By Dr. Peter Breggin
Suing a drug company is your only way as an individual citizen of protecting yourself against drug company malfeasance. It’s the only way for you or your survivors to get justice or compensation if you have been injured or killed by drug company negligence. It should be a basic right under the law, and right now it is; but the FDA and the drug companies are on the verge of taking it away from you.
Without the right to sue pharmaceutical companies, not only will individuals fail to obtain justice, sealed company data about the harmful effects of drug will remain secret. That can become a public health problem when serious adverse reactions are hidden from view. The Wall Street Journal has released data indicating that GlaxoSmithKline (GSK) may have manipulated research in order to hide that its antidepressant Paxil was causing people to attempt suicide. In the weekend edition of June 14-15, 2008, the newspaper described how the drug manipulated its figure to disguise the frequency of Paxil-induced suicide attempts.
I had known for years about GSK manipulating its data and had attempted without success to get the FDA to acknowledge and to examine the problem. I originally discovered the shenanigans eight years ago when I was examining the secret files of GlaxoSmithKline (GSK) as a medical expert in a product liability suit against the company. California attorney Don Farber and my assistant Ian Goddard accompanied me.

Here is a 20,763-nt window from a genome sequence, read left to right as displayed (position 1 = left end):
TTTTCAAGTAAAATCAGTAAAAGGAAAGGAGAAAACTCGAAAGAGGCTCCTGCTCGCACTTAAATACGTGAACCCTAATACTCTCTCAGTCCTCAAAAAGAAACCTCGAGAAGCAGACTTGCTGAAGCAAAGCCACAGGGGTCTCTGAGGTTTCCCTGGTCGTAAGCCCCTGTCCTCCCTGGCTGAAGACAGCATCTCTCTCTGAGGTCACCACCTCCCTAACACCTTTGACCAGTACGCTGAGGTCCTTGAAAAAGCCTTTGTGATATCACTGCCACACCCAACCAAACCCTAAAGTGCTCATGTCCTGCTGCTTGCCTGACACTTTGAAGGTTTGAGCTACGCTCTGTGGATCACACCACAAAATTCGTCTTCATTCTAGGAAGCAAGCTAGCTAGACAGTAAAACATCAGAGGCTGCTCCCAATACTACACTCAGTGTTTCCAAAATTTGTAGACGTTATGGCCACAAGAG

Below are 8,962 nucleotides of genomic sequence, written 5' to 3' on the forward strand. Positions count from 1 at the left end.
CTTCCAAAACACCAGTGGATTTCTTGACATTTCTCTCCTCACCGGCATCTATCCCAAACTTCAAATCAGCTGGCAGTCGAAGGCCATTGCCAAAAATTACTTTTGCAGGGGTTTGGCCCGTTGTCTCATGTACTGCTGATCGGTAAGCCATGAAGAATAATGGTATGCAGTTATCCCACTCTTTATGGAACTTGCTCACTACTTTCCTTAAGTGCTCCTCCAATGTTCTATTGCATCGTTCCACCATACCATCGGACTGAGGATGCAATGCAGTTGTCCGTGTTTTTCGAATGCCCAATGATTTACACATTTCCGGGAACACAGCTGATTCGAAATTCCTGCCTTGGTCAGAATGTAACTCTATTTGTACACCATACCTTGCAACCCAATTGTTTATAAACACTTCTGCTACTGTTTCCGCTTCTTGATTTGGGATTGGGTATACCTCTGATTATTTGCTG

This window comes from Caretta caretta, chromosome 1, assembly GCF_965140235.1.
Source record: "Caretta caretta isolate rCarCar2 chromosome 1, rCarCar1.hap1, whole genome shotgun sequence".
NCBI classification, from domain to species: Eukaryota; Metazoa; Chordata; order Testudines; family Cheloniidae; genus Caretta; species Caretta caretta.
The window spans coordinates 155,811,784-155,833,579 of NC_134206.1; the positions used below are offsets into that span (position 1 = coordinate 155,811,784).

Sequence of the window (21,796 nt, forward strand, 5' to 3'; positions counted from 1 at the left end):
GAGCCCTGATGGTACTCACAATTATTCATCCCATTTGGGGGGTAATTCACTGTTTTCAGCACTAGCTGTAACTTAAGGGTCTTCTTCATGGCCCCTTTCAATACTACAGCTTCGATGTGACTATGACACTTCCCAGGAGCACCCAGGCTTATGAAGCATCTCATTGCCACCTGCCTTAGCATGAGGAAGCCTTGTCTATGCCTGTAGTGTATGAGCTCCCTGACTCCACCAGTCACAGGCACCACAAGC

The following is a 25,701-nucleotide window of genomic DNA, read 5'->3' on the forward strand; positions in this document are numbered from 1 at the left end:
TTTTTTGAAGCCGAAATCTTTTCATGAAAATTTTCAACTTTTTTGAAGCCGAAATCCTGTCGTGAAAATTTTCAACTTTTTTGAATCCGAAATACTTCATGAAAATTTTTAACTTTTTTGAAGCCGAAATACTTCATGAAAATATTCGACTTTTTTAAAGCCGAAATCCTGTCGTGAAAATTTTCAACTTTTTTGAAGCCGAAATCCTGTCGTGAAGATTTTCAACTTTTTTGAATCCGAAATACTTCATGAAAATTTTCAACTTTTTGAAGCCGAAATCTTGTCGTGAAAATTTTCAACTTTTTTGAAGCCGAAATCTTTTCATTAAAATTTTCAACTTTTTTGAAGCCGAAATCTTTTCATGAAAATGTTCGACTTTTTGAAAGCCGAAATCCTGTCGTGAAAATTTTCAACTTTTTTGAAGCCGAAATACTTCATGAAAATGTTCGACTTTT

The suit was brought by the family of a man named Lacuzong who had drowned himself and his two young children in a bathtub a few days after starting to take Paxil. He had no previous history of violence or suicidal thoughts.
As I went through the hundreds of boxes of materials packed into a large room in the GSK company headquarters, I came upon something remarkable. GSK had managed to hide that Paxil was causing an increased rate of suicide attempts compared to placebo. The company jacked up the number of suicide attempts in the placebo group, until it looked more dangerous to take placebo than to take Paxil. In reality, there were more suicide attempts among the patients taking Paxil.